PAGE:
In this political thriller we follow Thuli Madonsela in her final term of office as Public Protector in South Africa, where she has the mandate to investigate and uncover abuse and violations comitted by the State. Fearlessly Madonsela goes after the highest authority of South Africa, president Jacob Zuma, and receives a political storm, and death threaths, in return.
The documentary keeps you at the edge of your seat while you follow this nervewracking David and Goliath story, with the lasting consequences of Apartheid as the backdrop.
2018 / Norway, Great Britain / Dir: Henry Singer, Rob Miller / 99 min
The labyrinth of justice in the former Yugoslavia.
A hard-hitting documentary on when the man behind some of the worst crimes of history finally was put on trial in 2012. That was 20 years after Ratko Mladic, the leader of the Bosnian Serb Army, gave the order to the siege of Sarajevo and the massacre in Srebrenica, with the ultimate goal to remove all non-serbs.
The trial in the International Criminal Tribunal for Former Yugoslavia is an opportunity for final reconciliation, and the documentary follows the five year long trial, from both sides. It is an upsetting portrait of his crimes, but also a breathlessly fascinating meeting with the defenders, witnesses and family of Mladic.
2018 / Australia, Great Britain, Germany / Dir: Gabrielle Brady / 98 min
Stranded refugees and millions of crabs, in the middle of the Indian Ocean.
A dark, disturbing and almost surreal portrayal of life on the remote Christmas Island, where Australia has established an internment camp for asylum seekers. The therapist Poh Lin moved to the island with her family to aid the asylum seekers, and her work is part of a deeply unjust system, which affects Poh profoundly.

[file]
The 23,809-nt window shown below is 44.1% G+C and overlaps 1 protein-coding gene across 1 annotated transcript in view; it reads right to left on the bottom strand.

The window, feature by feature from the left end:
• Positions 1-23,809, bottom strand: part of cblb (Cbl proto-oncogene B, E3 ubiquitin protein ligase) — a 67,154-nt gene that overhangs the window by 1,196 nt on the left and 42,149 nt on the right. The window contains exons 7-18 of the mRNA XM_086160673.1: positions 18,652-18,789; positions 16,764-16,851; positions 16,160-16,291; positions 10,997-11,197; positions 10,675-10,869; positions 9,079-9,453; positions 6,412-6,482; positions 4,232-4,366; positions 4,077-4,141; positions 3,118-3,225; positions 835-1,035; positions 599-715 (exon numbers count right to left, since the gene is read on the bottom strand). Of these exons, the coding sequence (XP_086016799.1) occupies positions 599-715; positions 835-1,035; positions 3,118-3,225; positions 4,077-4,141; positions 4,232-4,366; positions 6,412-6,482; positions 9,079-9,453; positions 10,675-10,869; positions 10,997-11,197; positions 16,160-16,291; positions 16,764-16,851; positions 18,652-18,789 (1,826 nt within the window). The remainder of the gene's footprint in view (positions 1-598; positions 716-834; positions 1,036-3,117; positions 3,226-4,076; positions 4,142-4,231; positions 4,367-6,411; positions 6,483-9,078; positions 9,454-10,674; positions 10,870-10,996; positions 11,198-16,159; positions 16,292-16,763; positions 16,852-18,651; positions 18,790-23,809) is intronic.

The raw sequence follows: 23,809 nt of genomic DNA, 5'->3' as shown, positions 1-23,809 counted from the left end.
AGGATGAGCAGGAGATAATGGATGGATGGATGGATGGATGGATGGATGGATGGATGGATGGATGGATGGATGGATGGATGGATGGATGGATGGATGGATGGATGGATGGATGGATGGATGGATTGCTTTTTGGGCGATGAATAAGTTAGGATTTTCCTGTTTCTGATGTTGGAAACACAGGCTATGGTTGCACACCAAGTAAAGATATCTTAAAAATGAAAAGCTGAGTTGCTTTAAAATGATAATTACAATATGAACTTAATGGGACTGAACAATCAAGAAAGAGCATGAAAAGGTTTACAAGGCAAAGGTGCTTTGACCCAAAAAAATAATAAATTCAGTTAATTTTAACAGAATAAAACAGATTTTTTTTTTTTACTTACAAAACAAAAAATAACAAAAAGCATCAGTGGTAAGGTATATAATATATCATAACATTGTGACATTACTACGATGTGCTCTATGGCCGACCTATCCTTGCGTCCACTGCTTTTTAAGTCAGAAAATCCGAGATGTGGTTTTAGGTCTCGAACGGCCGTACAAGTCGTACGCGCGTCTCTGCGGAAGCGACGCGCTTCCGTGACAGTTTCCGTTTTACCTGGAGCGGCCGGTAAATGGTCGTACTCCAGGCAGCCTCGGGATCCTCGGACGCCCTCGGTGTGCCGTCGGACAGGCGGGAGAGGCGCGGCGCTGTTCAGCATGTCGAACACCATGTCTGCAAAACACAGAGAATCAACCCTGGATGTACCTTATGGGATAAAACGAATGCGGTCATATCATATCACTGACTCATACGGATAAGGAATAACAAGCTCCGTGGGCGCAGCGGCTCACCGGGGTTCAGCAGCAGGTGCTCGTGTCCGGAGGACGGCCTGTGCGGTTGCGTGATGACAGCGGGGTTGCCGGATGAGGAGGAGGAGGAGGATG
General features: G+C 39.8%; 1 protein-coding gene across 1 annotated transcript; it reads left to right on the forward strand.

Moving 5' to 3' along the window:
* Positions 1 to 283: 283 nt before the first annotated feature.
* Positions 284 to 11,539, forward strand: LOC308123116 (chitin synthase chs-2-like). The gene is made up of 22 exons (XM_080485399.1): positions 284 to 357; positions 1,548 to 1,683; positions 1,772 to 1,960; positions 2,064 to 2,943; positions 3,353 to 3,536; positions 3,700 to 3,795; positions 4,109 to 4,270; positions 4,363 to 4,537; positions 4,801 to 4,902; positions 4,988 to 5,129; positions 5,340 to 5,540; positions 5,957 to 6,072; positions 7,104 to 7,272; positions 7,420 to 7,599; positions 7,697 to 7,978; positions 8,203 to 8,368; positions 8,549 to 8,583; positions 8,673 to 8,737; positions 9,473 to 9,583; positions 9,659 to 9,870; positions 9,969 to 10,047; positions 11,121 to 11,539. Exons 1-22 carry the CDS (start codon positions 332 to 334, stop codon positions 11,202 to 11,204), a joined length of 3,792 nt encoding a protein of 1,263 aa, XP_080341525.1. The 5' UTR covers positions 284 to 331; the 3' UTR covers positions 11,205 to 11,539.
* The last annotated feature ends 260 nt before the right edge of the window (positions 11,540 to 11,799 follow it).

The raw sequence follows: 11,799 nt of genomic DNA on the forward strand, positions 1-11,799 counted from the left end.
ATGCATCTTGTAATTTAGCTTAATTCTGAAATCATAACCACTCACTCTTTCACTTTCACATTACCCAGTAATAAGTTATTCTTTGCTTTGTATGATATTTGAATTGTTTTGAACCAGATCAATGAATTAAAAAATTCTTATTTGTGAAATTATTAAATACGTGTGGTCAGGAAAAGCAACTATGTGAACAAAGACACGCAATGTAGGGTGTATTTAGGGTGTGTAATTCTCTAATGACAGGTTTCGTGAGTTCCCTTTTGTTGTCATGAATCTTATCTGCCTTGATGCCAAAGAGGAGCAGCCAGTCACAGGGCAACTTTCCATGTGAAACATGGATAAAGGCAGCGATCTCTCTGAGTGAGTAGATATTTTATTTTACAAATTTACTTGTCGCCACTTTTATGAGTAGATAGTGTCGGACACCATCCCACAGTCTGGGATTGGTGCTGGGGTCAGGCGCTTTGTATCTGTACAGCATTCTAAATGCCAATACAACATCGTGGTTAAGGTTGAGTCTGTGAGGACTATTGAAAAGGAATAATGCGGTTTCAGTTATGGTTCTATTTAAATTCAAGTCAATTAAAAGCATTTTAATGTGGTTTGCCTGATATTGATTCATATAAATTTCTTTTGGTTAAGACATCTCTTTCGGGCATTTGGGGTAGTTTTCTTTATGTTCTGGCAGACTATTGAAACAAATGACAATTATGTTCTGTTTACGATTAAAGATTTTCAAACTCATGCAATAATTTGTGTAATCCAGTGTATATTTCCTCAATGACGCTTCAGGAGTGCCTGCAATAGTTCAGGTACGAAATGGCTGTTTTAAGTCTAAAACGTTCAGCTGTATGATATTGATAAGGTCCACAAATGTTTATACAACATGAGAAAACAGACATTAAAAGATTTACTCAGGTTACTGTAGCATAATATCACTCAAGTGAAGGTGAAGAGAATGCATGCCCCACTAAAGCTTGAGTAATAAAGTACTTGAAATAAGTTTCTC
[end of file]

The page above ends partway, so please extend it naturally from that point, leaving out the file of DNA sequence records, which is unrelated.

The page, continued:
There are also 40 million crabs on the island, which each year migrate to the ocean. Large resources are put in place to secure the migration route for the crabs, and makes for a stark contrast to the treatment of the imprisoned humans. The documentary is pure visual poetry with no superfluous words, where the unrest of Pho is underlined by the threatening nature.
2018 / South Africa / Dir: Rehad Desai / 85 min
The fight against the heritage of Apartheid in the South African university system.
The captivating and fast-paced story of the 2015 student upheaval in South Africa. Ever since ANC assumed power in 1994 after Apartheid’s fall, they have promised free education. In reality, the universities have increased the fees so dramatically that it excludes an increasing proportion of the black population.
The documentary tracks the student movement #FeesMustFall, which in 2016 led to the largest violent clashes in South Africa since 1994. The film is a detailed portrayal of the complexity of a popular uprising which continues the fight for equality and justice.